Using the unit first entails pairing it to the host device via Bluetooth. This is accomplished by first downloading the companion WorldPenScan app off of Google Play, and configuring it to find the unit. After that, one has to select WorldPenScan as a current keyboard for it to work. When this is done, the app appears as a notebook-type interface.

Then it’s off to use the scanner. I tried it on several different types of text on different surfaces; boxes, books, flyers and the like. Holding the unit close to upright and dragging it along lines of text like one would use a highlighter is the basic idea, with the incorporated arrow helping the user to keep a straight path. If the scan is going a well, a green light shows at the end, and when the drag is stopped, the unit’s OCR kicks in and the translated text pops up in the app editor, along with a captured interpretation.


In practice, it is pretty interesting.

I did find it to be useful in several scenarios. Looking for and using attributable text, for instance, can be done on the go. Creating bullet points of underscored info from blocks of information is another use case, and even collecting previously highlighted data. It works as a translator too, which is pretty useful when on foreign isles. On mobile devices, one can switch back and forth between 22 languages, including English, Chinese, Spanish, Italian, Japanese, Dutch and more. The end result is digitized text. It does barcodes, too.

My biggest gripe has to do with the relative rigidity of usage, as it the environment and the item have to be just right to get the most accurate scans. In our usage, I found good lighting and flat surfaces along with an upright device make for the best data capture experiences. The OCR can be temperamental at times, which makes editing a bit more involved. Having to toggle the app as a keyboard every single time is a bit of drag, but not overly so.

When one considers the ease of use in combination with the functionality, it’s quite easy to fall in love with this product. It has its quirks, but none so painfully present as to preclude effective usage. At $169.95 (on Amazon), it isn’t so expensive that one is tempted to keep it in a safe, either.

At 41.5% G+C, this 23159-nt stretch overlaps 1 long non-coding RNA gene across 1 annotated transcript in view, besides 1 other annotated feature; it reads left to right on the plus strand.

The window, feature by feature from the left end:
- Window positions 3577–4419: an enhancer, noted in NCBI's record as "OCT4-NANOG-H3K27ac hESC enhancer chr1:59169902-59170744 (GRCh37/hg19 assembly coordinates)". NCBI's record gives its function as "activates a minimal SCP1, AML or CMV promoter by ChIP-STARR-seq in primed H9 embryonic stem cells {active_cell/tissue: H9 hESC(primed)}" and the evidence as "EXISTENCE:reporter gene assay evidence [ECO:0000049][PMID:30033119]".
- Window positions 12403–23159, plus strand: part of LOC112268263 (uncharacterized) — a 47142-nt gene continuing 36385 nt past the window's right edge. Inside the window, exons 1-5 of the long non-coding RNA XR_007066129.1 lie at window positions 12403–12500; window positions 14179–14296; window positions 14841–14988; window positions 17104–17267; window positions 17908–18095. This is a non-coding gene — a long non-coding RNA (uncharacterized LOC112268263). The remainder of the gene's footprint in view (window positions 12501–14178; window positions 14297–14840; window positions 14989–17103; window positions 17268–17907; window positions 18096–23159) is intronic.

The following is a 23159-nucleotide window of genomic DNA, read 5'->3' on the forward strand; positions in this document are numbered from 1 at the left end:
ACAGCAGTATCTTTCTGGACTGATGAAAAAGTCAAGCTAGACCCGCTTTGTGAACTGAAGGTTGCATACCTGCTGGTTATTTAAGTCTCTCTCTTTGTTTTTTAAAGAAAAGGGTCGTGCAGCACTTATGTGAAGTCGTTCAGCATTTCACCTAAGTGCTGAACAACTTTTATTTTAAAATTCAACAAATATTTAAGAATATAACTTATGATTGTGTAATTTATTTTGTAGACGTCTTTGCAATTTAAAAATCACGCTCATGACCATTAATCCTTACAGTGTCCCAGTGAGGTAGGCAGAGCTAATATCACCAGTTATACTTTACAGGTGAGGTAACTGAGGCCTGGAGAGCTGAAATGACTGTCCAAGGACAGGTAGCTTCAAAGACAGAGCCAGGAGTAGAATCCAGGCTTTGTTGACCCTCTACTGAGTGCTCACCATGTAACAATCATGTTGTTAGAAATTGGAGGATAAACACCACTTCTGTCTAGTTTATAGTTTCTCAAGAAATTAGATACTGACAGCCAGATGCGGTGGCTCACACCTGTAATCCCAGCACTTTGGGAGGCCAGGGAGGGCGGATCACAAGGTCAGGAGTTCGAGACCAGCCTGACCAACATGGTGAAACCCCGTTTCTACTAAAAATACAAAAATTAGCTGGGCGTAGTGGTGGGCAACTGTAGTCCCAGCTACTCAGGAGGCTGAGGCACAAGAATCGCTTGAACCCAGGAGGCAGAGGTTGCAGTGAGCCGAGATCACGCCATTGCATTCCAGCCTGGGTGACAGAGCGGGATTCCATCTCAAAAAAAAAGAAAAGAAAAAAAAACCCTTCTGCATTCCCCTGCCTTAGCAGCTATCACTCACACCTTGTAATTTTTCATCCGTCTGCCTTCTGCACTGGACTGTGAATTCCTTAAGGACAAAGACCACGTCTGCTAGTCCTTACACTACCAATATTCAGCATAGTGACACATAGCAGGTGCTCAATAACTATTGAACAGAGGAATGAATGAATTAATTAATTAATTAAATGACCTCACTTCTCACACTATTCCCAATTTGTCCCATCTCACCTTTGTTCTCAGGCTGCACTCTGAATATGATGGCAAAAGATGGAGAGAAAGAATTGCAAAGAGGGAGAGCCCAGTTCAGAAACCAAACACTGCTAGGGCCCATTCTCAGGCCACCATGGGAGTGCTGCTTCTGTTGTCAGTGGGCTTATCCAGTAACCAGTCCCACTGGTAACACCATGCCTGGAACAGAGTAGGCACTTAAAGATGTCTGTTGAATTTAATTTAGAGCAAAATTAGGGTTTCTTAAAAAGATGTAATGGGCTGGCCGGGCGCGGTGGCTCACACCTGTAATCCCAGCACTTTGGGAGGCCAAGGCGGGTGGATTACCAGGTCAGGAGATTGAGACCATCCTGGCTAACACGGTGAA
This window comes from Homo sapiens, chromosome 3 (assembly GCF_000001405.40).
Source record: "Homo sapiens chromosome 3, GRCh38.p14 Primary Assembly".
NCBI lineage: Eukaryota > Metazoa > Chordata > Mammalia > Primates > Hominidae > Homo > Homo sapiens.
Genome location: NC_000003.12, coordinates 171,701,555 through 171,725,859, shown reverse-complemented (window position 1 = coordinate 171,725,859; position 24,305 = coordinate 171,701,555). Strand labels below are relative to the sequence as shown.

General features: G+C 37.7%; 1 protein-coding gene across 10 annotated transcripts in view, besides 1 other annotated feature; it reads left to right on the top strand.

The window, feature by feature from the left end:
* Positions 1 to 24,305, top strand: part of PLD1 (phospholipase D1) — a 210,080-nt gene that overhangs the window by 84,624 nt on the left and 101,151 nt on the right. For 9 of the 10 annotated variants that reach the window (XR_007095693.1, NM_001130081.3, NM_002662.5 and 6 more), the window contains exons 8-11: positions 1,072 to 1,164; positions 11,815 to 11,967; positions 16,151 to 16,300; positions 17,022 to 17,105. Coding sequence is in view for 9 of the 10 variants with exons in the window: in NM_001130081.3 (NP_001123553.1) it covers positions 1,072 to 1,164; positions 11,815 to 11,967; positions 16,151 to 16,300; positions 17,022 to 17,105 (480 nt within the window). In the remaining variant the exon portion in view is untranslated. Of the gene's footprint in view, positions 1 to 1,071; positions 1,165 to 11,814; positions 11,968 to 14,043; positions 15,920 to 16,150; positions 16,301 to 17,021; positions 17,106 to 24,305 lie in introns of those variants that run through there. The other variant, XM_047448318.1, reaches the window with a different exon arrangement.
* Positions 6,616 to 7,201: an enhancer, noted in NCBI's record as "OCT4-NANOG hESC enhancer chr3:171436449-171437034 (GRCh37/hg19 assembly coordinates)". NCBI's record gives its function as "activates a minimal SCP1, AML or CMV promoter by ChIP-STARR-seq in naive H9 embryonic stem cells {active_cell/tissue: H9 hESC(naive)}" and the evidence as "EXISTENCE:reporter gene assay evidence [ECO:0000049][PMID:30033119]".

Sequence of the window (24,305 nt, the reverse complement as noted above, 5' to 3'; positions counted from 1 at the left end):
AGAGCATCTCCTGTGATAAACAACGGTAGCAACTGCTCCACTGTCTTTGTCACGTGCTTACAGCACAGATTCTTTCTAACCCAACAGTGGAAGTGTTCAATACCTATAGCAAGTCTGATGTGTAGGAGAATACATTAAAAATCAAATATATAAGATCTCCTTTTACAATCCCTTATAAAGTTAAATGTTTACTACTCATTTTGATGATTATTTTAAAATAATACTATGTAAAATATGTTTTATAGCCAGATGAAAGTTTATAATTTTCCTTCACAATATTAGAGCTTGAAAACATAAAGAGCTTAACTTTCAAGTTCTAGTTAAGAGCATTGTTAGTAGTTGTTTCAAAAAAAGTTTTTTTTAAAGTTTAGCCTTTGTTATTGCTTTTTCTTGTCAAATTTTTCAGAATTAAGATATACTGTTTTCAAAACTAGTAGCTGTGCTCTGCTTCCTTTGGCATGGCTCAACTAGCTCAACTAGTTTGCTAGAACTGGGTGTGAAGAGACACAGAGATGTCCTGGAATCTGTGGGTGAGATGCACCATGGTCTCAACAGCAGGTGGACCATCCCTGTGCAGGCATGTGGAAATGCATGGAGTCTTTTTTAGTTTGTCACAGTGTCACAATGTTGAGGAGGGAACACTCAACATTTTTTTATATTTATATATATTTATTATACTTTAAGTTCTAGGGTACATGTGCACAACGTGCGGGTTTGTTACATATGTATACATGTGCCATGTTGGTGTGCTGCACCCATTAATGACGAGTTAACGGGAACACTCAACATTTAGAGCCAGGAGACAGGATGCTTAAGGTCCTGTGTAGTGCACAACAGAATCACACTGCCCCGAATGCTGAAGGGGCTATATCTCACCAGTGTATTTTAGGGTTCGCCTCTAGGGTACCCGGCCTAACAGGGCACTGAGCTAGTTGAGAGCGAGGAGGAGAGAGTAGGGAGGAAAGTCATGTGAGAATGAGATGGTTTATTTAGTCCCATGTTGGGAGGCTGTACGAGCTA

Livescribe 3 Hardware Review

Livescribe 3 Hardware Review

May 18, 2015

Admittedly, using a smartpen is something I mostly considered a novelty. Till recently, I never really found a place for them in my workflow. After a lengthy stint with one, I have changed tune drastically; now, I’d much rather have one than not.

When it comes to smart writing tools, Livescribe is a household name, and it is mostly justified. It’s Livescribe 3 Smartpen is its latest and greatest, and the great news is that companion app Livescribe+ now makes the pen completely compatible with Android devices.

Better yet, we got one to try out.

The review unit that Livescribe sent us shows the piece in its retail glory: the unit, charging materials, a Livescribe Dot Starter Notebook and documentation. In hand, the pen clearly shares some aesthetic design cues with its cousin Wi-Fi pen, and that’s not a bad thing. Again, it somewhat resembles a fountain pen, mostly bathed in black with chrome end accents, with a cylinder that’s wider than most, but not unwieldy. The main body is split by a turn piece at roughly the middle, which works to unveil or hide the pen tip, as well as toggling the unit on or off. The writing end of the pen is interesting; it doesn’t taper as one would expect, but has a wide opening that envelopes the aperture from which the ink tube projects. This houses a nifty camera which makes up a big part of the pen’s functionality. The clip houses an LED light, and the top nub doubles as a removable cover for the charging port.


The newly minted, aforementioned Livescribe+ app serves as the hub. Firing up the app along with bluetooth allows the phone to pair to the charged up powered on smartpen, and then the fun officially begins. Along with the supplied notebook, the separate units amalgate to become a pretty formidable note-taking solution.

As one writes in the notebook, the text appears in the app exactly as written. If the connection is live, the text isn’t exactly immediate, but it does appear pretty quickly thereafter. If disconnected, it does load up in the app afterwards. Diagrams and the like are reflected just as well.

Notes and such can be shared to a host of supported apps; of special concern to me is Evernote, and I was able to get PDFs of my Livescribe-hosted notes right into Evernote. Again, pretty easy going. It holds a charge for a respectable amount of time, though I did turn it off when not in use.

My biggest complaint is based on my earlier experience with the Sky Wi-Fi Smartpen; that system has tighter, more natural integration with my beloved Evernote. The Android Livescribe+ version trails the iOS version a bit in features currently, and to use the Livescribe+ Android app, one must also download another app: Livescribe Link.